[By Alena Nadia]
The jingle of the bells embellished on their dancewear, accompanied with flawless makeup and charming megawatt smiles, the dancers of TRADISI are no less a showstopper in their skills as performers. Commanding on stage and nothing but honey-sweet in real life, this club has turned heads on not only campus level, but international attention as well.
TRADISI—or professionally, Taylor’s Cultural Arts Performers Student Body—is a student-run society which aims to celebrate the richness and diversity of Malaysian culture and identity, primarily through the performing arts such as dance. The student organisation was invited by the Haikou University of Economics and the ASEAN Studies Institute to participate in one of the biggest cultural exchange platforms in the region. The China-ASEAN University Students’ Culture Week was held in November last year, running annually as a part of the largest arts festival in the Hainan province—that is, the Hainan Carnival Festival.
It is hard to even imagine being flown abroad by Taylor’s to represent Malaysia on an international platform. Yet, this was every performer’s dream and for them, it was made into reality. TRADISI President Chalani Ganeson explained that it was an honour for the club to receive the invitation to join the cultural exchange as it was the student body’s first trip abroad to showcase Malaysia’s rich and vivacious cultural identity. According to Taylor’s, the festival’s main purpose of “exchanging cultural appreciation” and “promoting the traditional culture of every ethnic group” was a vision TRADISI aligned with. To TRADISI, it was also a significant trip to build the club’s reputation on campus. Although incorporating a gamut of cultural identities into a cohesive performance on an international stage can be a tricky task, it was a task they wanted to execute.
On the prospect of club values, TRADISI prides themselves in being a club that is approachable and warm.
“We want to serve as an avenue to unite people from different walks of life, different races and religions. You put differences outside and you enter as a family. Here, you learn together and you grow together,” added Chalani.
The student body is trying to redefine and challenge the meaning of a cultural student society. They want to promote the idea that studying in a private and urban university is in no way synonymous with forgetting one’s cultural roots. If anything, it’s an even bigger reason to trace back one’s roots and rediscover hidden gems in one’s cultural identity.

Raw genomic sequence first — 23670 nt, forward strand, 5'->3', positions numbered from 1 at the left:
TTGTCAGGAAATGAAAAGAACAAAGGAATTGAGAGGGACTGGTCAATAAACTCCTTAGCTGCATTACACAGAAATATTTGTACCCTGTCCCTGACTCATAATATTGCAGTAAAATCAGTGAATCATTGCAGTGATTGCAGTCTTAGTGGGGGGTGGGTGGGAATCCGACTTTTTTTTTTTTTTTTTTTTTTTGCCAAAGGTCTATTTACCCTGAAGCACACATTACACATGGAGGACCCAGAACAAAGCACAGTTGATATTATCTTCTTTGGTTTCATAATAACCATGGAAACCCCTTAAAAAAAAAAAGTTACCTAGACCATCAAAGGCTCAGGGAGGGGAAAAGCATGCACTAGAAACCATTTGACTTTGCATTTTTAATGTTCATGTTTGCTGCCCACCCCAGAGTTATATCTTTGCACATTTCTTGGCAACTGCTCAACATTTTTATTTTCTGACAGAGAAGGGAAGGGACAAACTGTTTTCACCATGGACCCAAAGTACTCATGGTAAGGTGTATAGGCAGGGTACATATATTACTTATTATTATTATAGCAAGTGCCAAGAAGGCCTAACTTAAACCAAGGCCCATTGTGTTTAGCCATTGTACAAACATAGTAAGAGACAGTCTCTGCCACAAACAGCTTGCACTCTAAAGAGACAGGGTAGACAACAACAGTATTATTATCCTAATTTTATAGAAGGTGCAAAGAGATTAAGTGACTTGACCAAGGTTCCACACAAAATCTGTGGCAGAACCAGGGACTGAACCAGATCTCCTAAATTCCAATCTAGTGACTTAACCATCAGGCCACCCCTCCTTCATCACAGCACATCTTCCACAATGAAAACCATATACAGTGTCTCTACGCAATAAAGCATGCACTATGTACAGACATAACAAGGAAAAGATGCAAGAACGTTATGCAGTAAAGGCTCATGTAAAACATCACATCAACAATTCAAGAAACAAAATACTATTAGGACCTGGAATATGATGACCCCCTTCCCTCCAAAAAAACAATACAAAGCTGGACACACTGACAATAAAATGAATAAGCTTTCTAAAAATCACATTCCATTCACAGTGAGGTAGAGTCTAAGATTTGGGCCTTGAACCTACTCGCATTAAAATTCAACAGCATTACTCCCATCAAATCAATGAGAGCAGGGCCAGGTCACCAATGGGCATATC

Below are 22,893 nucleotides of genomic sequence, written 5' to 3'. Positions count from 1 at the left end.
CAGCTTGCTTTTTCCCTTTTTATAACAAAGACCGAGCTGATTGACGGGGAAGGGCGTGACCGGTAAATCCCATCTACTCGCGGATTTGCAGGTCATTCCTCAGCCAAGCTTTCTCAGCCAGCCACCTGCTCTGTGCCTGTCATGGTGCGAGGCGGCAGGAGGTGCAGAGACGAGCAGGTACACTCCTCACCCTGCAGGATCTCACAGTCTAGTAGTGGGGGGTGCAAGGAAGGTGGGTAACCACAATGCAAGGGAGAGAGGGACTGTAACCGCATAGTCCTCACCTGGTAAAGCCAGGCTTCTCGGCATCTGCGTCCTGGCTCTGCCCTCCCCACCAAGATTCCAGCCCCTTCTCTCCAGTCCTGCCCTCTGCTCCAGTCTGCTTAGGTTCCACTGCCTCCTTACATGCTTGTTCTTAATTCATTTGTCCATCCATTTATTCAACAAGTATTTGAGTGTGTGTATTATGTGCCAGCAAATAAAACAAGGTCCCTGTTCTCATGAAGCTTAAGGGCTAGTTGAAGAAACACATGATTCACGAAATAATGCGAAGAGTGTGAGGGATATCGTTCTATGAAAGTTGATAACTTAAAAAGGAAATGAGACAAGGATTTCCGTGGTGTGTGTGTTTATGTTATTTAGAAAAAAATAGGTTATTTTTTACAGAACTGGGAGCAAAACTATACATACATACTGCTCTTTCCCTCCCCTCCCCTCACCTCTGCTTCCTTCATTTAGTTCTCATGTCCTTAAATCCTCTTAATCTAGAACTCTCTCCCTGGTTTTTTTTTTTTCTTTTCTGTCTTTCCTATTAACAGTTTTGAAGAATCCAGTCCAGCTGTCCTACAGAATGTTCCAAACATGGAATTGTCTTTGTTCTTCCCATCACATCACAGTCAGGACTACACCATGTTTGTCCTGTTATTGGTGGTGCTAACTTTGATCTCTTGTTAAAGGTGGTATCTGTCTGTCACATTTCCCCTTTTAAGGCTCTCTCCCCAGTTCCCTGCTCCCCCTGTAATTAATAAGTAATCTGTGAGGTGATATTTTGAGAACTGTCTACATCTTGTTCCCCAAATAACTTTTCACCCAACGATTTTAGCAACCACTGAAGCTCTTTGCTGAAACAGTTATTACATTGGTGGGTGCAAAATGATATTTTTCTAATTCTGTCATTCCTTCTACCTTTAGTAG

“We can make [tradition] funky and street. One of the stereotypes is that cultural clubs are not so diverse. [Some may say] ‘Oh, it’s just a Malay club or it’s just a Chinese club or an Indian club’. But, we can rediscover our cultural roots while making it fun at the same time,” challenged Shamsima Suhana Alia, treasurer of TRADISI.
In many ways, this trip undertaken by the student body can be seen as a turning point for not only TRADISI but for the future of all student-led societies on campus. In terms of the scale of the trip and the global reach that TRADISI can now claim for themselves, the trip appears to be an absolute hit. Alia commented that not only was Taylor’s University “the first Malaysian university to be invited onto this exchange” but the student organisation was also Malaysia’s sole representative during the cultural exchange. This prestigious liaison on the university’s behalf could signal a shift towards more autonomously led student societies being given opportunities to take on more ambitious initiatives. Ultimately, this can gain recognition for their respective club causes, especially with partnering universities in the region, sparking inspiration and hope for Taylorians everywhere.
In what feels like an increasingly divisive world, their inclusive values of accepting everyone and anyone into their club is what they want all other student societies to carry out as well.
“It doesn’t matter whether you are Malay, Chinese, or Indian—we welcome all races. A few semesters back, we even had international students joining us! They want to learn about Malaysian culture, they want to know more about the performing arts and that’s why they joined TRADISI,” explained Alia with passion in her eyes.
With their strong determination to make waves with both Taylorians and non-Taylorians, it is clear that in the semesters to come, they will surely be a force to be reckoned with. Having mentioned that the word ‘culture’ makes young urbanite look away, we are sure that no one can take their eyes off TRADISI. Making waves sounds just about right and for this talented group, this is only their beginning.